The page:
I had a brilliant team of volunteers again, slightly smaller in numbers than the first but all were eager to go, despite none of them having ever done an organised beach clean before. The only annoying thing we found as we began collecting litter was that the rubbish bags acted like sails in the strong gusts and nearly blew half of us away, as well as making putting small scraps in there very tricky! I think even with bag rings, we would have still had the same issue. I guess that's the risk you take when you're down on the coast! At least the wind/kite surfers were able to make the most of it.
I picked up quite a number of metal drinks cans this time around as well as plenty of pieces of fishing line and rope. Thankfully, we didn't come across any dead animals or pack yokes that are notorious for strangling wildlife. Still, considering the beach had only been cleaned three months ago, the amount of litter about was surprising. It will be interesting to see at the next event in September how it has fared after a summer of picnics, BBQs, fish and chips, and ice creams have been consumed. I like to think that most people are like me; happy to take their rubbish to the nearest bin or home with them. Sadly, I know this isn't the case for many of the UK and it drives me mad. There's really no excuse for it.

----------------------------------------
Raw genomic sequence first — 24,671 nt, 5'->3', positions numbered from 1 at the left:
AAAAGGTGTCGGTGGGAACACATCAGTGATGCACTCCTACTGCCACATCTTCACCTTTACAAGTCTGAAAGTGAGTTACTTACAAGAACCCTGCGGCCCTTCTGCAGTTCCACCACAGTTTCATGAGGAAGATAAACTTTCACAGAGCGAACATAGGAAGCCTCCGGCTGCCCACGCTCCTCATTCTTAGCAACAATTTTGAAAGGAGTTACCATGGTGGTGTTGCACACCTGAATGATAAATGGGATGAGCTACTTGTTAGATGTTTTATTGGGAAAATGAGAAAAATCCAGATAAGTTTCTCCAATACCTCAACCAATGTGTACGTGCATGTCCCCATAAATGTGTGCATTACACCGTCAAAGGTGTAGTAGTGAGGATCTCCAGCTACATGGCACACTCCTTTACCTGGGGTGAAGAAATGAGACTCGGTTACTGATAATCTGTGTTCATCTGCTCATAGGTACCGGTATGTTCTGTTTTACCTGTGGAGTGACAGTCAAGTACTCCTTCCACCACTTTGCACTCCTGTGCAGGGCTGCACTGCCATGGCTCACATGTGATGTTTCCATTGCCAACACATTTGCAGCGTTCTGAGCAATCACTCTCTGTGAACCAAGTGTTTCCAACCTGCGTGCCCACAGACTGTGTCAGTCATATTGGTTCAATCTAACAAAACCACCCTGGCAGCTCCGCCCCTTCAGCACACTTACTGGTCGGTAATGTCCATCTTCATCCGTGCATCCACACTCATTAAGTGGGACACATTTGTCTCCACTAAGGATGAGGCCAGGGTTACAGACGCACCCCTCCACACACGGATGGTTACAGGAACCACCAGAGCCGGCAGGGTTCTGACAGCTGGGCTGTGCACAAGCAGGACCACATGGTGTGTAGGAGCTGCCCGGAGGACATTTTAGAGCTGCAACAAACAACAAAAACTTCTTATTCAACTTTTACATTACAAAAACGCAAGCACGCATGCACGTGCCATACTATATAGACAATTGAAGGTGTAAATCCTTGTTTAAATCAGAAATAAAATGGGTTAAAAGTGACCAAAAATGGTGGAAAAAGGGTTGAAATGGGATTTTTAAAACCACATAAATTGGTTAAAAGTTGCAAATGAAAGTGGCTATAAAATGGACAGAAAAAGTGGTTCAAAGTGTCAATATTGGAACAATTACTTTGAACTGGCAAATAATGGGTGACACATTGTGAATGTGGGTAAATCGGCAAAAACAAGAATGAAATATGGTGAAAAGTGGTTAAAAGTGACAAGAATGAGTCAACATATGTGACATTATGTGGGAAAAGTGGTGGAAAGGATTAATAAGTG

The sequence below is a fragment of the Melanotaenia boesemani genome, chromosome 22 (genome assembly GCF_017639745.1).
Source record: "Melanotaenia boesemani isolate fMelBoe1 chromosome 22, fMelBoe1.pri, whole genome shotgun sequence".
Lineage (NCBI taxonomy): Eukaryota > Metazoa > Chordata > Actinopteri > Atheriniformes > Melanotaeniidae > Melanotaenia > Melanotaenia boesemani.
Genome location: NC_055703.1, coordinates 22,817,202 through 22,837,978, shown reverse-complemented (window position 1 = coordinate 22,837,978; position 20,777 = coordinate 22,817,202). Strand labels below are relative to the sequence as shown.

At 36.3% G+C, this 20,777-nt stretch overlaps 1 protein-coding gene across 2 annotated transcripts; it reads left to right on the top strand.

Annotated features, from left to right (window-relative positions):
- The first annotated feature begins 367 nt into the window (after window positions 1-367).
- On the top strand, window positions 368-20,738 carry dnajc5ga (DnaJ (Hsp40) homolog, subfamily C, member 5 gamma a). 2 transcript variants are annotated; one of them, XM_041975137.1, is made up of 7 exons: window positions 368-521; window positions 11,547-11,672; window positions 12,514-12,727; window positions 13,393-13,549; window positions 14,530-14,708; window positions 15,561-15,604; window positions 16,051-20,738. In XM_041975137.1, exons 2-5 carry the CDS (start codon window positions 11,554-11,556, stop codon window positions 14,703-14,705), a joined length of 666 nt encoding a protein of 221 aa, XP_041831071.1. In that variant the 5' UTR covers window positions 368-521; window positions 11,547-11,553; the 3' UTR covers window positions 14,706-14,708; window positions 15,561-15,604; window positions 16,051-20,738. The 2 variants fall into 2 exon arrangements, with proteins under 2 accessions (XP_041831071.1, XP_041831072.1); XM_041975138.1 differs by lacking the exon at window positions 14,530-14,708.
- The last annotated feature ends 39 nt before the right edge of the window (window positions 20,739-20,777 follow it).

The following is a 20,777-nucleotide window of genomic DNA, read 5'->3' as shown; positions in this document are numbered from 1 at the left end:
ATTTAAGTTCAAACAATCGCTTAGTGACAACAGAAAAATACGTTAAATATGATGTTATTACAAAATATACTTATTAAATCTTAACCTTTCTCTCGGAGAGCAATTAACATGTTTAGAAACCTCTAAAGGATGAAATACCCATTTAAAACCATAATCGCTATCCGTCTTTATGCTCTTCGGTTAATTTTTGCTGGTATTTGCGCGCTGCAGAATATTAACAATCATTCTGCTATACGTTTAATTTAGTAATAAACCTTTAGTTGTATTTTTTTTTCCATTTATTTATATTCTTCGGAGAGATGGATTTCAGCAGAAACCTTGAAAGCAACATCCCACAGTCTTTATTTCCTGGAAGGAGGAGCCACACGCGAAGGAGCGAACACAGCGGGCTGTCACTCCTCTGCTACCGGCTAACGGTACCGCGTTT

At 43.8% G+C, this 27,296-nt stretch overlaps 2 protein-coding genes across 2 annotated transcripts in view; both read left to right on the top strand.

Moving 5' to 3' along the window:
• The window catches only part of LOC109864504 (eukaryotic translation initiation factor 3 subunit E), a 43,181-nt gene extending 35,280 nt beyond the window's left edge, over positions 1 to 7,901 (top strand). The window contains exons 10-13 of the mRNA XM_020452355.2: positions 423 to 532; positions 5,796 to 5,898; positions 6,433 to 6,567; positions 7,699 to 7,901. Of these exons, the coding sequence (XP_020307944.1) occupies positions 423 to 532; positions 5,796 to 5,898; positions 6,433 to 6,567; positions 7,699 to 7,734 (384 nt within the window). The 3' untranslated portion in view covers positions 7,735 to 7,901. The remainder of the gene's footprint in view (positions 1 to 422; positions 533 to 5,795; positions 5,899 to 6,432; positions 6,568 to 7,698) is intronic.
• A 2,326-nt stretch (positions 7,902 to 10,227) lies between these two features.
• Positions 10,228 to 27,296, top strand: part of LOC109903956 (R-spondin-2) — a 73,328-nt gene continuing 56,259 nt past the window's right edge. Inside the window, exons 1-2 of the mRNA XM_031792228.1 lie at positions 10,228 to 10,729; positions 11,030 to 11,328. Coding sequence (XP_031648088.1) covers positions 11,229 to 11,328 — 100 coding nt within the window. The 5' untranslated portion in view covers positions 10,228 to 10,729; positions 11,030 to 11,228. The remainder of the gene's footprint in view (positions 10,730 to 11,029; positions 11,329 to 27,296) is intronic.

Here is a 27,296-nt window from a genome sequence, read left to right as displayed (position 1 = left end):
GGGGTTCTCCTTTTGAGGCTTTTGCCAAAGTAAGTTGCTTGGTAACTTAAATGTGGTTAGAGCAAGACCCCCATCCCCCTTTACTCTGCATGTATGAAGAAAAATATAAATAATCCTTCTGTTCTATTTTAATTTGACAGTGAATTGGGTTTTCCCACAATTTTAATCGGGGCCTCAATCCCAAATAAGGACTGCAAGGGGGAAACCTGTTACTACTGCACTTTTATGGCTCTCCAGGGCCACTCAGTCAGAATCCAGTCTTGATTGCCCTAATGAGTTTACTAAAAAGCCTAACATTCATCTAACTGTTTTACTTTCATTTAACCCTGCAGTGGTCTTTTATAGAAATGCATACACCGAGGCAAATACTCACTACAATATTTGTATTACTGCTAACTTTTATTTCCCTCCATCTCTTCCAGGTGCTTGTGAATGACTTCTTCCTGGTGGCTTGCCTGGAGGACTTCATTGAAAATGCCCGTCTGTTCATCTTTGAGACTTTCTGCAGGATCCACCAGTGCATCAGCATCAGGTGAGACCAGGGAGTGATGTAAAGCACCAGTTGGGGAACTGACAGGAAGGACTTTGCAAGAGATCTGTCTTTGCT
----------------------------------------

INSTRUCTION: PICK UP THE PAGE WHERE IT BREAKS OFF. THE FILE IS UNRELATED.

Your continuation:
Balloons are not biodegradable
There were plenty of interesting items that were naturally occuring, including a huge abundance of whole cuttle fish. Normally, I only see left-over pieces of these but not today. A great number of whelk egg-cases were scattered around as well as large pieces of crab shell and shark egg cases. I'm quite tempted to come back during the month and have a little beach-combing session actually, to give me a chance for a closer look.
It was lovely being out in the fresh air with the sun beaming down, even with that keen wind! I do enjoy seeing a group of strangers working together to make a difference in such a way as this and it instills a renewed sense of hope in me that there are people who care about our environment and want to take care of it. One of the volunteers actually asked if she could collect some of the fishing line and rope for her textile work at university, which she will recycle and turn into fabric! What a great and innovative way to make a negative into a positive.
Among other categories, we collected:
25 metal items
20 sanitary items
16 paper items
243 (!) plastic items
The amount of plastic items over every other materials still astounds me. There were quite a few make-up wipes which I have never flushed down the toilet but apparently some people do! I'd love to be able to encourage more people to take part in these events, if only to open their eyes to what happens to the items we put down the loo. Thanks to my brilliant volunteers, we collected over 5kg of rubbish which is great!
If you are interested in taking part in a beach clean-up for the MCS, visit www.mcsuk.org or sing up for my next event on 19th September here: http://www.mcsuk.org/beachwatch/beach/goring-sea/event/2015-09-19